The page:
holding trial court is in best position to evaluate the credibility of the witnesses and determine what evidence to creditSummary of this case from Adu-Tutu v. Adu-Tutu
No. 1 CA-CV 93-0096.
July 27, 1995. Review Denied March 19, 1996.
Appeal from the Superior Court of Maricopa County; Cause No. CV 89-31549; Honorable Gary E. Donahue, Judge Pro Tem.
Gammage Burnham, P.L.L.C. by Kevin J. Blakley, Ellen Harris Hoff, Phoenix, for judgment creditor-appellee.
Burch Cracchiolo, P.A. by Andrew Abraham, Jack Daniel Klausner, Phoenix, for garnishee-appellant Citibank.
Francis P. Smith, Phoenix, for garnishee-appellant Rosholm.
Southwest Savings and Loan Association, F.A. ("Southwest") obtained a judgment on a garnishment for $86,461.40 against garnishees Citibank of Arizona ("Citibank") and Jacque Rosholm. This judgment satisfied a previously obtained deficiency judgment by Southwest against Jacque's parents, Harry and Margie Rosholm, in which the trial court had found that certain funds held by Jacque Rosholm had been fraudulently conveyed to her by her parents. The trial court also concluded that Citibank had been put on notice regarding the questionable ownership of the funds. Accordingly, it entered judgment against Citibank because the bank had paid over the funds to Jacque, its then account holder of record, rather than holding the funds until the court determined who was entitled to the funds. Both Jacque Rosholm and Citibank appeal the garnishment judgment obtained against them by Southwest. Jacque raises the following issues on appeal: (1) whether the evidence on the issue of fraudulent conveyance was sufficient to support the judgment against her; (2) whether the trial court erred in denying her motion to reopen the hearing to produce additional evidence; and (3) whether the trial court abused its discretion in rejecting a stipulation of the parties that Jacque had paid Citibank's attorney's fees.
Southwest has been replaced as appellee in this appeal by its receiver, which is currently Premier Financial Services.
The sole issue Citibank raises in its appeal is whether the trial court erred in concluding that Citibank was liable for failing to hold the funds in question. We affirm the trial court's judgment against Jacque Rosholm but reverse the judgment against Citibank.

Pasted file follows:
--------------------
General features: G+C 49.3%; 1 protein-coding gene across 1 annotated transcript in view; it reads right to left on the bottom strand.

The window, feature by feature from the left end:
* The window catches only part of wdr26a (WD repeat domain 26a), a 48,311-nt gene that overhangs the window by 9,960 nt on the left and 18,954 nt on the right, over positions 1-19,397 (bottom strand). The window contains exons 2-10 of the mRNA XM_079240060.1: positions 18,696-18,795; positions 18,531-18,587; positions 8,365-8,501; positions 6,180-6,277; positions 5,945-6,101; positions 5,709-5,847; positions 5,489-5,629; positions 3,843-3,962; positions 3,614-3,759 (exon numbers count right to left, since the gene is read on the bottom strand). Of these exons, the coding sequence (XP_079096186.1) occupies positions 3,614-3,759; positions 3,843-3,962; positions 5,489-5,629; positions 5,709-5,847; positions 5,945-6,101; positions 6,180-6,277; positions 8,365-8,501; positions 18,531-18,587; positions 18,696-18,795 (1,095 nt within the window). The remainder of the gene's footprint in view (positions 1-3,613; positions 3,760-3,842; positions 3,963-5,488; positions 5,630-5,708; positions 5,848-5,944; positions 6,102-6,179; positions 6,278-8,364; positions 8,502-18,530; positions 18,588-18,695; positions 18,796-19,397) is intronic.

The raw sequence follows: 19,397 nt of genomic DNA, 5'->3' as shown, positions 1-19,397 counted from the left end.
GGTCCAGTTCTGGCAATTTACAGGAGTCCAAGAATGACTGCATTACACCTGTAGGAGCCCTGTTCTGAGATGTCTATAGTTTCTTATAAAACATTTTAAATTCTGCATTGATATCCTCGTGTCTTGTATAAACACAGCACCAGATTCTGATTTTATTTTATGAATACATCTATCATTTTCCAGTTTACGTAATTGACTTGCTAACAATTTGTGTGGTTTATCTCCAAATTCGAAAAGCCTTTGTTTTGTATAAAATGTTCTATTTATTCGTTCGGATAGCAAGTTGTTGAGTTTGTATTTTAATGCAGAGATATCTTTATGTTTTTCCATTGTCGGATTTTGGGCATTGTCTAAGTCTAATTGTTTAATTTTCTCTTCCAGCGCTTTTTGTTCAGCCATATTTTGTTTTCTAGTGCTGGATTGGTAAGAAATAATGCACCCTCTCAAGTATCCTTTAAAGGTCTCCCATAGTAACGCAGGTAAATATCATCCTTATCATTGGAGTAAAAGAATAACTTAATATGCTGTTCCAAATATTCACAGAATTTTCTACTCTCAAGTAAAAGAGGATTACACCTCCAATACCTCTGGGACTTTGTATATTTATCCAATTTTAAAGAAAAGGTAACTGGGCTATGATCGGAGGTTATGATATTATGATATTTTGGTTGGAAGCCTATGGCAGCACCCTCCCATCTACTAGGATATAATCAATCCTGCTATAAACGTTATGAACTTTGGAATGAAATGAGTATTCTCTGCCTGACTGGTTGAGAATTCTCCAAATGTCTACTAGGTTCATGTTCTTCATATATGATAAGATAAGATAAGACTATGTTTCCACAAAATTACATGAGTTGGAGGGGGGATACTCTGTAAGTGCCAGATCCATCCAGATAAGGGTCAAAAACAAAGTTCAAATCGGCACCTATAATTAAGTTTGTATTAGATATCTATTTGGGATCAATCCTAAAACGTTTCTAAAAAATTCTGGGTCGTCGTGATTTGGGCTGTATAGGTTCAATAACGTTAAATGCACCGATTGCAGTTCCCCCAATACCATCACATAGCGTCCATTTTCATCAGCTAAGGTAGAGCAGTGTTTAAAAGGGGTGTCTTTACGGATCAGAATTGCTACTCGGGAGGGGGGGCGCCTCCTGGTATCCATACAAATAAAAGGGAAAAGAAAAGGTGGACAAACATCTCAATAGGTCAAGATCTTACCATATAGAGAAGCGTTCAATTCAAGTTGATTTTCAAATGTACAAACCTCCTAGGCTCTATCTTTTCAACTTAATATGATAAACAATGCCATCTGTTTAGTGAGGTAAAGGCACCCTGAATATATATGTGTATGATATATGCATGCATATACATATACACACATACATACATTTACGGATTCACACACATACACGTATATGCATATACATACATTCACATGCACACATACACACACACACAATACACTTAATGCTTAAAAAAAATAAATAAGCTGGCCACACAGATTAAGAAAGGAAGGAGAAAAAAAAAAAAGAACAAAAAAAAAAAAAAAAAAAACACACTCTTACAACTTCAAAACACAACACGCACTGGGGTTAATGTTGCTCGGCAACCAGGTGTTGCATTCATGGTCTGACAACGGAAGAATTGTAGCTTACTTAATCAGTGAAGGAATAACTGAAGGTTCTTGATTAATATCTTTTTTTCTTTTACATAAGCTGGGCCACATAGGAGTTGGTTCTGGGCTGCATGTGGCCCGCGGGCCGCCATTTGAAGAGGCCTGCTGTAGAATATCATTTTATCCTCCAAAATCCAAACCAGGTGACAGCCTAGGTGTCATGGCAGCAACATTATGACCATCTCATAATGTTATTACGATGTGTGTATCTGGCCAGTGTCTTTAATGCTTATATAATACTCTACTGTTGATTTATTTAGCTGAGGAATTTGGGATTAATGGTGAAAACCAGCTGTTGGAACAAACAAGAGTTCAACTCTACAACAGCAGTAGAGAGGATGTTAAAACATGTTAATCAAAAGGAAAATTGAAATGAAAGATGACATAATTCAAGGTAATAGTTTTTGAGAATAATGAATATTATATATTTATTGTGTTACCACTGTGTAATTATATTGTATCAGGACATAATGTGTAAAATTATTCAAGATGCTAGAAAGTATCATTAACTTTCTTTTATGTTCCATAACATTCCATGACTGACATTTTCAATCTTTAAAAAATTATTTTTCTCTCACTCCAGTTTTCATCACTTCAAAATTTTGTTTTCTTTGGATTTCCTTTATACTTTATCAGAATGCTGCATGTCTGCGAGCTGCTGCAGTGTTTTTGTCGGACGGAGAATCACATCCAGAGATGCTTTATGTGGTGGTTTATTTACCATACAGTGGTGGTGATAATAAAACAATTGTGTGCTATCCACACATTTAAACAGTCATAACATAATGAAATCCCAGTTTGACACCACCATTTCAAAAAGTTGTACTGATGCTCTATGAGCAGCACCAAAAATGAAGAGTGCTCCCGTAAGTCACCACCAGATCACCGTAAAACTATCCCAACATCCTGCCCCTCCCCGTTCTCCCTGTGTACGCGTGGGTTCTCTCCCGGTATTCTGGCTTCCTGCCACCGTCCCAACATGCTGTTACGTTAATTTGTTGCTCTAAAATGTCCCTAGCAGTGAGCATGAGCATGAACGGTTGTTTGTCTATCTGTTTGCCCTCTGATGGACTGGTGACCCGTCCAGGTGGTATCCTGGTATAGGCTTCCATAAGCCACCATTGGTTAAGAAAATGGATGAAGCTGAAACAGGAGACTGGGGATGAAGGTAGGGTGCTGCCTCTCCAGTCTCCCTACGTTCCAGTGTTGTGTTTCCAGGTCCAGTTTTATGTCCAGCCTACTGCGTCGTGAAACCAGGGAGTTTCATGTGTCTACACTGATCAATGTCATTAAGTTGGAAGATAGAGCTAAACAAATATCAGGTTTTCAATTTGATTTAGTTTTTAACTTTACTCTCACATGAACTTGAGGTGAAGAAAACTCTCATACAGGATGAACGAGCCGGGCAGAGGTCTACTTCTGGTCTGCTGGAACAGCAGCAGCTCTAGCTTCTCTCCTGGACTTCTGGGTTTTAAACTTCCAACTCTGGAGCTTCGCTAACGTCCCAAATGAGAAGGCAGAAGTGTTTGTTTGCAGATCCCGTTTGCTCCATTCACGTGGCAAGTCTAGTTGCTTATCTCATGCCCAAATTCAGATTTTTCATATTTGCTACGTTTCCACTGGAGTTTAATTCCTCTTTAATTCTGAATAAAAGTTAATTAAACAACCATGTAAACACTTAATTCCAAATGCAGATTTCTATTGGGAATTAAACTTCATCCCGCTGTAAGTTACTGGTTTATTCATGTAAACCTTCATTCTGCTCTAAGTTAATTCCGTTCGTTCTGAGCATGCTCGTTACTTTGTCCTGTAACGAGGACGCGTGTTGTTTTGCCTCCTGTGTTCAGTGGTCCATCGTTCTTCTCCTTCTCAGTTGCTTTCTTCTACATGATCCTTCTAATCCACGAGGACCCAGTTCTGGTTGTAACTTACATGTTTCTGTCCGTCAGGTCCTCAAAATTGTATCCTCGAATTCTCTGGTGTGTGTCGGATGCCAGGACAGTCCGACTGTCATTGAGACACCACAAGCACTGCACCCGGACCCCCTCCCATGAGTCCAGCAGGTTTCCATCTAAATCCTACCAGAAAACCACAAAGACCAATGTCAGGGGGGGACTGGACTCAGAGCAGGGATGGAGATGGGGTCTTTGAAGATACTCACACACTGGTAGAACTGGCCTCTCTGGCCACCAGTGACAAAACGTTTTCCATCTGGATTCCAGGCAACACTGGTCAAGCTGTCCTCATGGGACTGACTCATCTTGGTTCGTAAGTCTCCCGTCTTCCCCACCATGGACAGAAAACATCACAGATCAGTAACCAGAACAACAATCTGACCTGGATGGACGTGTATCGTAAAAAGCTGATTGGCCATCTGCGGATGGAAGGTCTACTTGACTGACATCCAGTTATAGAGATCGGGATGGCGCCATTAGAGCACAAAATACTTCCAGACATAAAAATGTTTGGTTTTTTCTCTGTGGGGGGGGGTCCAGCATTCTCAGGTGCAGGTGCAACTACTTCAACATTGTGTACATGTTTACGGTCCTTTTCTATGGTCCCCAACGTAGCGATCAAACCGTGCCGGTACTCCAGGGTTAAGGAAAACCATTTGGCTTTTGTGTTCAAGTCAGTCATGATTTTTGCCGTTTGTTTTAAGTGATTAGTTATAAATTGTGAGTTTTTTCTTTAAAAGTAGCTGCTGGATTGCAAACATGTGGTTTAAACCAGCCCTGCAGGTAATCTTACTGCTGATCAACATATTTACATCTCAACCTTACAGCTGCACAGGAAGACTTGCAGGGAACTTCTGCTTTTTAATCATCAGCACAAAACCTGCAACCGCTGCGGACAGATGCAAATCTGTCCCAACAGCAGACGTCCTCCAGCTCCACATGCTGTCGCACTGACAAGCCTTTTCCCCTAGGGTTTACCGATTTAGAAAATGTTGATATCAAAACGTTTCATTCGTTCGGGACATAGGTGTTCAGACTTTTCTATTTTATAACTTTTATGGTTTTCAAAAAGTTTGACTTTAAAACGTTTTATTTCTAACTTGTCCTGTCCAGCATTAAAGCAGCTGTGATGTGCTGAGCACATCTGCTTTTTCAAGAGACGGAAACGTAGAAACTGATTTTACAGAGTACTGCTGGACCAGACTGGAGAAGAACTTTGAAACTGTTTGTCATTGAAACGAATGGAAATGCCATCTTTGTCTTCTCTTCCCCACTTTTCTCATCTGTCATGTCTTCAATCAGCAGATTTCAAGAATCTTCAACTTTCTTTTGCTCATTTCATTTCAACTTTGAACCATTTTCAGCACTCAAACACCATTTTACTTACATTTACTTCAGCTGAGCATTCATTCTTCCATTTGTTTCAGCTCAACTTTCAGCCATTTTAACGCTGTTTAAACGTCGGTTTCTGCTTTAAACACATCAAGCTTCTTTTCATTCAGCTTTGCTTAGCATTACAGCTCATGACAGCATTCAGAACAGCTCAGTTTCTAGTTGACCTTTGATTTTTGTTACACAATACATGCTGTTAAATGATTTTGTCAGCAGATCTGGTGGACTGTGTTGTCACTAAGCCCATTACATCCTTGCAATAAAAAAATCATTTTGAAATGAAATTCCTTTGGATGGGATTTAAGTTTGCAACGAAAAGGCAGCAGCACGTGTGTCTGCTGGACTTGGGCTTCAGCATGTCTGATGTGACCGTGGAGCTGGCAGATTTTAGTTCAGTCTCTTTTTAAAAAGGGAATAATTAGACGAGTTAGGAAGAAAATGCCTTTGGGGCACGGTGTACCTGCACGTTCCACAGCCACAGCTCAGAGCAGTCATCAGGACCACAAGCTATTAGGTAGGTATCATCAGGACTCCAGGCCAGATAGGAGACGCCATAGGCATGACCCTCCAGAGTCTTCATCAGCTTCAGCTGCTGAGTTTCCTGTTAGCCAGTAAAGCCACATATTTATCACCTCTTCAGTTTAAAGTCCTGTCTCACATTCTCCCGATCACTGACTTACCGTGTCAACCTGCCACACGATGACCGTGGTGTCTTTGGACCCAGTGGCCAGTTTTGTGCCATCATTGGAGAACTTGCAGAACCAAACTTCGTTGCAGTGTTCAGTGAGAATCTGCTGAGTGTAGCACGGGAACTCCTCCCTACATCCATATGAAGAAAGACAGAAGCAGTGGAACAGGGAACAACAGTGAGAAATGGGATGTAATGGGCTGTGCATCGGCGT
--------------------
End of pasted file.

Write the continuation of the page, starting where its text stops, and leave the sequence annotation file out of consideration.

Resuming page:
I. FACTS AND PROCEDURAL HISTORY
The underlying cause of action involved the judicial foreclosure of a deed of trust Southwest had received from Harry and Margie Rosholm for refinancing purposes. In a formal judgment filed April 4, 1991, the trial court entered a decision on the debt, ordered foreclosure and sale of the refinanced property, and allowed a deficiency judgment for any amount not satisfied from the sale proceeds.
The garnishment proceedings that are the subject of this appeal stem from Southwest's attempts to collect the deficiency judgment. Southwest initially served a writ of garnishment on Citibank in November of 1991. At that time, Citibank informed Southwest's attorneys that Harry and Margie Rosholm had recently closed their accounts. Southwest then dismissed the garnishment and subpoenaed Citibank's records for Harry and Margie Rosholm. These records established that a $100,000 certificate of deposit had been maintained in the names of Harry and Margie Rosholm from July of 1987 until February 5, 1991, immediately prior to the time that the trial court had made its ruling to allow a deficiency judgment against the Rosholms. These Citibank records did not reveal, however, what had happened to the certificate of deposit.
Southwest's attorney called to inquire as to what had happened to the certificate of deposit. A Citibank employee, Jackie Janic, responded that it still had the certificate. Southwest then filed another garnishment proceeding against Citibank. After receiving the second writ of garnishment, Ms. Janic called Southwest's attorney and confirmed that it was holding the certificate of deposit. Ms. Janic called back later and stated that Harry and Margie Rosholm were merely contingent beneficiaries on the certificate of deposit and that the trustee who had held the present rights to the account was someone else. Ms. Janic declined to tell Southwest the name of the trustee on the certificate.